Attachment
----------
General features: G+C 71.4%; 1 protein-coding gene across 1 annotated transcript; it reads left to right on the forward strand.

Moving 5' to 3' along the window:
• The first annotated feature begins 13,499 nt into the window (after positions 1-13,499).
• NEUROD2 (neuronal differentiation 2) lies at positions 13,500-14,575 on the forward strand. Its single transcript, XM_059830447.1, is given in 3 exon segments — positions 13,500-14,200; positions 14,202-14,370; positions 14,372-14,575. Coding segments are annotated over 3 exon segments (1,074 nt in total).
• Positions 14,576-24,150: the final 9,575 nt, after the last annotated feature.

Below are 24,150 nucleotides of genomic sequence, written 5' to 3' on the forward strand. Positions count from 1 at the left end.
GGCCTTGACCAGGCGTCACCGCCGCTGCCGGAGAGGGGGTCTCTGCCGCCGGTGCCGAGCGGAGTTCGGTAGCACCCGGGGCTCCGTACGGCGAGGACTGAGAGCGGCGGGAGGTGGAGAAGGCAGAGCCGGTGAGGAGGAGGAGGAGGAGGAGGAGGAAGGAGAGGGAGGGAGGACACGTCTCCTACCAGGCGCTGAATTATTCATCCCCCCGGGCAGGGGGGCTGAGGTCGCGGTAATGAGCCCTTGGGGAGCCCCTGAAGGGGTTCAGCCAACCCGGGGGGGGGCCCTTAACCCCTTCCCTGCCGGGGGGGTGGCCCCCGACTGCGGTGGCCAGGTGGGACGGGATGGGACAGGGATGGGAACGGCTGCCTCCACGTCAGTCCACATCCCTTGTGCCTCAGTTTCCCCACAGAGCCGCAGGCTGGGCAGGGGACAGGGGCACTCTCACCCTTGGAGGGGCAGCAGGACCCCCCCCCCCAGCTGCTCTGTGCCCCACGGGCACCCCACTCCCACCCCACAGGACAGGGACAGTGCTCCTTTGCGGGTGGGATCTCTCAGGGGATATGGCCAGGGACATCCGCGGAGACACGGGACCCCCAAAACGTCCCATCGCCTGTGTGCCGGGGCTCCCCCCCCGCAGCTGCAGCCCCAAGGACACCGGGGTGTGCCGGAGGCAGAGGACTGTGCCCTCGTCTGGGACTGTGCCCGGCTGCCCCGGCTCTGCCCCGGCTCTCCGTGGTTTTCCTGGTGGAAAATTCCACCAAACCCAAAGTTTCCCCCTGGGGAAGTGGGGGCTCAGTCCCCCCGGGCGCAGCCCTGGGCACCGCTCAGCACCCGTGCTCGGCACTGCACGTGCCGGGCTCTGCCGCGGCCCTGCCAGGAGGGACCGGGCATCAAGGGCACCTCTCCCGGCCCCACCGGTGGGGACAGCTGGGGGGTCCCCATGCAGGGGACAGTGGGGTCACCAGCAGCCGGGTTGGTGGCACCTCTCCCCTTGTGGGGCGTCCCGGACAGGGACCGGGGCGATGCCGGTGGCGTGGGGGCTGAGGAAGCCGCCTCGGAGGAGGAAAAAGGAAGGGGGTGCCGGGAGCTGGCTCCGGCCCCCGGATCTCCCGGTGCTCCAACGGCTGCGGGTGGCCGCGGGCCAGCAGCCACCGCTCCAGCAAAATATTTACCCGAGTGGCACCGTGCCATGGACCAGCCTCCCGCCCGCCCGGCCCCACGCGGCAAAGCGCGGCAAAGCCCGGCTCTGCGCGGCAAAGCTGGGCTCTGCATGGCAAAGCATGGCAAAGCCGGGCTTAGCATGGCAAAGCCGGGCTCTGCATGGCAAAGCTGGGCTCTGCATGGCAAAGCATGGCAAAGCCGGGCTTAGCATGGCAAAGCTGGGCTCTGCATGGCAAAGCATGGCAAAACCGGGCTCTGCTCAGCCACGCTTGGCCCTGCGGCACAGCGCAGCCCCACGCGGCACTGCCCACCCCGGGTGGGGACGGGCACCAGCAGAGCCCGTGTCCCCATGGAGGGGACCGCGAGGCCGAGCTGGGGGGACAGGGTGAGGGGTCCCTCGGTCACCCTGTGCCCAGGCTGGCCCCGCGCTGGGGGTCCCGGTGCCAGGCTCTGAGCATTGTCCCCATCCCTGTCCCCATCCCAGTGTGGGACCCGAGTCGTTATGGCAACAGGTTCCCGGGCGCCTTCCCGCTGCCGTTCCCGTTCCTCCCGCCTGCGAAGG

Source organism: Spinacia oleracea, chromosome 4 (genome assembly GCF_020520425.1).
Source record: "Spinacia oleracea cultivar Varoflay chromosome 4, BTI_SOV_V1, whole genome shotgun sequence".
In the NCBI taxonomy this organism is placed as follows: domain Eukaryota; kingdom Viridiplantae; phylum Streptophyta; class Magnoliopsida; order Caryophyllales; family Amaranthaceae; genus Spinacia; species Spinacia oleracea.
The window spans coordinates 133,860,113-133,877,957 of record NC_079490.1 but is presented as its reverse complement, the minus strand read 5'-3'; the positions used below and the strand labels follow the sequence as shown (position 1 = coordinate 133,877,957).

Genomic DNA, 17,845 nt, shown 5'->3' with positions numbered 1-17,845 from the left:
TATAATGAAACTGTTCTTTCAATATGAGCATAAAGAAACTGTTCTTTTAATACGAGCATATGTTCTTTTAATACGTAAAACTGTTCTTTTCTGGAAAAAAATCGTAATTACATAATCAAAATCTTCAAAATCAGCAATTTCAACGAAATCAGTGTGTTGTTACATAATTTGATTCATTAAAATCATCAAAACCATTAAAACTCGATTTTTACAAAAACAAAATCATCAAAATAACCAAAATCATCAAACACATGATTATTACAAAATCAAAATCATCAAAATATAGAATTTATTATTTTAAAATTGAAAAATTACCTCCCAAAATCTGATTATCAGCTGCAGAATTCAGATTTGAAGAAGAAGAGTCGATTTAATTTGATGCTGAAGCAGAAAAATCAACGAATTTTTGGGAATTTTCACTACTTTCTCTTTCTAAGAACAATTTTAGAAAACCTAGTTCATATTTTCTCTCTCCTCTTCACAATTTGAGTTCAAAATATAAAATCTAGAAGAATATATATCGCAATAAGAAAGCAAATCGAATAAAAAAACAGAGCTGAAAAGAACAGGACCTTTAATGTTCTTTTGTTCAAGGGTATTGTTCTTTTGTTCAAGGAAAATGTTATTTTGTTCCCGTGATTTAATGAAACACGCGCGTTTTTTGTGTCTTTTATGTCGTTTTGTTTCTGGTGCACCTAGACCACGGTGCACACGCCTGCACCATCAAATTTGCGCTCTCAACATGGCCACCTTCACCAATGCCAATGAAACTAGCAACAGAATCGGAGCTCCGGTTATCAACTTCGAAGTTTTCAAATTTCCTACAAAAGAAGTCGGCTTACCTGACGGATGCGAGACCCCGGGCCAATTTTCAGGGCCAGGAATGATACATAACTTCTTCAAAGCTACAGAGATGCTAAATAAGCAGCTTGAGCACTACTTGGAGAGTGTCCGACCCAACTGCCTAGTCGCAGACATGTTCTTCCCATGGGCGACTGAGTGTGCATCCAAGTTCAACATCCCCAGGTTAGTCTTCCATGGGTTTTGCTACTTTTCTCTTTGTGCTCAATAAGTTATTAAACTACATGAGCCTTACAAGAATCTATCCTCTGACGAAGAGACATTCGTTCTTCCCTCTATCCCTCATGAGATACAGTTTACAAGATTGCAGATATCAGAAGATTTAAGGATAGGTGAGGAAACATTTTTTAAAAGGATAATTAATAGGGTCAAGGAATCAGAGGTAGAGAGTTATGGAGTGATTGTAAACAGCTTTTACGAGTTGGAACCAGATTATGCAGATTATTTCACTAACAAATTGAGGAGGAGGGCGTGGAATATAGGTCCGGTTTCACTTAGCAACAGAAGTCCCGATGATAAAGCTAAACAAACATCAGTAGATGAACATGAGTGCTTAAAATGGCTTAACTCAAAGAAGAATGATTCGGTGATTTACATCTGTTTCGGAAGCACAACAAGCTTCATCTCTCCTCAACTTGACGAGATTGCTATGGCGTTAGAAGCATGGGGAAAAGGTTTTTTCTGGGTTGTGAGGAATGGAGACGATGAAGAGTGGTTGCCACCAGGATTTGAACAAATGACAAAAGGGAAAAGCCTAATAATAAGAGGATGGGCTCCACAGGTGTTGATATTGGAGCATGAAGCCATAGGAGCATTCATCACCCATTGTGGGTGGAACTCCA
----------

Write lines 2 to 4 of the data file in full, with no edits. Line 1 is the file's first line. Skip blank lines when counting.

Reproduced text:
Moving 5' to 3' along the window:
• The first annotated feature begins 13,499 nt into the window (after positions 1-13,499).
• NEUROD2 (neuronal differentiation 2) lies at positions 13,500-14,575 on the forward strand. Its single transcript, XM_059830447.1, is given in 3 exon segments — positions 13,500-14,200; positions 14,202-14,370; positions 14,372-14,575. Coding segments are annotated over 3 exon segments (1,074 nt in total).